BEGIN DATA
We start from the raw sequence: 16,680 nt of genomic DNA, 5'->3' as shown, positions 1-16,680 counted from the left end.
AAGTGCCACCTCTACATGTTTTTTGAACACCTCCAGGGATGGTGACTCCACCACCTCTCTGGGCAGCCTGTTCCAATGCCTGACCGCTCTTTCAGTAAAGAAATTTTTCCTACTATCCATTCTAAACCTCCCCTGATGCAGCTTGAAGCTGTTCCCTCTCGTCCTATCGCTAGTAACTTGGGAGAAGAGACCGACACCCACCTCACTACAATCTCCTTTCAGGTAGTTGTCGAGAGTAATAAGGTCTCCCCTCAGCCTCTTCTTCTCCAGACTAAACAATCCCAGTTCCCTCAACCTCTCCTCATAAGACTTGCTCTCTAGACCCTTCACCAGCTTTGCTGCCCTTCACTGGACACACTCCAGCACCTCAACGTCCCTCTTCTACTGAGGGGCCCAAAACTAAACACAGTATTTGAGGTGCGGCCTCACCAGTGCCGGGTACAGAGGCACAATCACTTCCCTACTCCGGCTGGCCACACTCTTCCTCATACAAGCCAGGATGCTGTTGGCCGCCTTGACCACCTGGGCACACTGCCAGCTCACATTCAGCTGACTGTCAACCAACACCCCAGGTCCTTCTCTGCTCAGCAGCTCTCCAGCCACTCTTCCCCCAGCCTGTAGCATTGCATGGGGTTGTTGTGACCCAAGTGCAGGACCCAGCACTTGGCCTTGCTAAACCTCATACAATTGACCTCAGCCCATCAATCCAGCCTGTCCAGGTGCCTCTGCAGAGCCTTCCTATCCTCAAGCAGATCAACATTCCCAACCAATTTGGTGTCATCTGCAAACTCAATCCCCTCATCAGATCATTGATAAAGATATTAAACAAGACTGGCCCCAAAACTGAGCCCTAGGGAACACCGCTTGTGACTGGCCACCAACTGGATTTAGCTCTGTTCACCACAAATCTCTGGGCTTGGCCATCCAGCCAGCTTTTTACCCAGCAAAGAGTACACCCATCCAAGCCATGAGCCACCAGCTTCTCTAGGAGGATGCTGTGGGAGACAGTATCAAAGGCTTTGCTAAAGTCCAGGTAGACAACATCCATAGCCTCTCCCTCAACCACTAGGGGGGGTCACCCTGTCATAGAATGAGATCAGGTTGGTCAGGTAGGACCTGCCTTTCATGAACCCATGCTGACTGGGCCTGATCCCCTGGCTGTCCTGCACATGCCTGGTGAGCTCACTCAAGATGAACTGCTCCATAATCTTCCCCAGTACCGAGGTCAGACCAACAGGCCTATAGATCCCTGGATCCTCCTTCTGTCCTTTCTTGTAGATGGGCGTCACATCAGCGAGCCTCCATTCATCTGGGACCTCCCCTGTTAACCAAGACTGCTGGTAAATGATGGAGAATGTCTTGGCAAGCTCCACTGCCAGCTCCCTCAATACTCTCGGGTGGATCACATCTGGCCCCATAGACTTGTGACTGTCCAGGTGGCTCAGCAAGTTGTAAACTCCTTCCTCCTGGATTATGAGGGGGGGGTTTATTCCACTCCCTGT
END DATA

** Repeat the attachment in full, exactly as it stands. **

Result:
We start from the raw sequence: 16,680 nt of genomic DNA, 5'->3' as shown, positions 1-16,680 counted from the left end.
AAGTGCCACCTCTACATGTTTTTTGAACACCTCCAGGGATGGTGACTCCACCACCTCTCTGGGCAGCCTGTTCCAATGCCTGACCGCTCTTTCAGTAAAGAAATTTTTCCTACTATCCATTCTAAACCTCCCCTGATGCAGCTTGAAGCTGTTCCCTCTCGTCCTATCGCTAGTAACTTGGGAGAAGAGACCGACACCCACCTCACTACAATCTCCTTTCAGGTAGTTGTCGAGAGTAATAAGGTCTCCCCTCAGCCTCTTCTTCTCCAGACTAAACAATCCCAGTTCCCTCAACCTCTCCTCATAAGACTTGCTCTCTAGACCCTTCACCAGCTTTGCTGCCCTTCACTGGACACACTCCAGCACCTCAACGTCCCTCTTCTACTGAGGGGCCCAAAACTAAACACAGTATTTGAGGTGCGGCCTCACCAGTGCCGGGTACAGAGGCACAATCACTTCCCTACTCCGGCTGGCCACACTCTTCCTCATACAAGCCAGGATGCTGTTGGCCGCCTTGACCACCTGGGCACACTGCCAGCTCACATTCAGCTGACTGTCAACCAACACCCCAGGTCCTTCTCTGCTCAGCAGCTCTCCAGCCACTCTTCCCCCAGCCTGTAGCATTGCATGGGGTTGTTGTGACCCAAGTGCAGGACCCAGCACTTGGCCTTGCTAAACCTCATACAATTGACCTCAGCCCATCAATCCAGCCTGTCCAGGTGCCTCTGCAGAGCCTTCCTATCCTCAAGCAGATCAACATTCCCAACCAATTTGGTGTCATCTGCAAACTCAATCCCCTCATCAGATCATTGATAAAGATATTAAACAAGACTGGCCCCAAAACTGAGCCCTAGGGAACACCGCTTGTGACTGGCCACCAACTGGATTTAGCTCTGTTCACCACAAATCTCTGGGCTTGGCCATCCAGCCAGCTTTTTACCCAGCAAAGAGTACACCCATCCAAGCCATGAGCCACCAGCTTCTCTAGGAGGATGCTGTGGGAGACAGTATCAAAGGCTTTGCTAAAGTCCAGGTAGACAACATCCATAGCCTCTCCCTCAACCACTAGGGGGGGTCACCCTGTCATAGAATGAGATCAGGTTGGTCAGGTAGGACCTGCCTTTCATGAACCCATGCTGACTGGGCCTGATCCCCTGGCTGTCCTGCACATGCCTGGTGAGCTCACTCAAGATGAACTGCTCCATAATCTTCCCCAGTACCGAGGTCAGACCAACAGGCCTATAGATCCCTGGATCCTCCTTCTGTCCTTTCTTGTAGATGGGCGTCACATCAGCGAGCCTCCATTCATCTGGGACCTCCCCTGTTAACCAAGACTGCTGGTAAATGATGGAGAATGTCTTGGCAAGCTCCACTGCCAGCTCCCTCAATACTCTCGGGTGGATCACATCTGGCCCCATAGACTTGTGACTGTCCAGGTGGCTCAGCAAGTTGTAAACTCCTTCCTCCTGGATTATGAGGGGGGGGTTTATTCCACTCCCTGT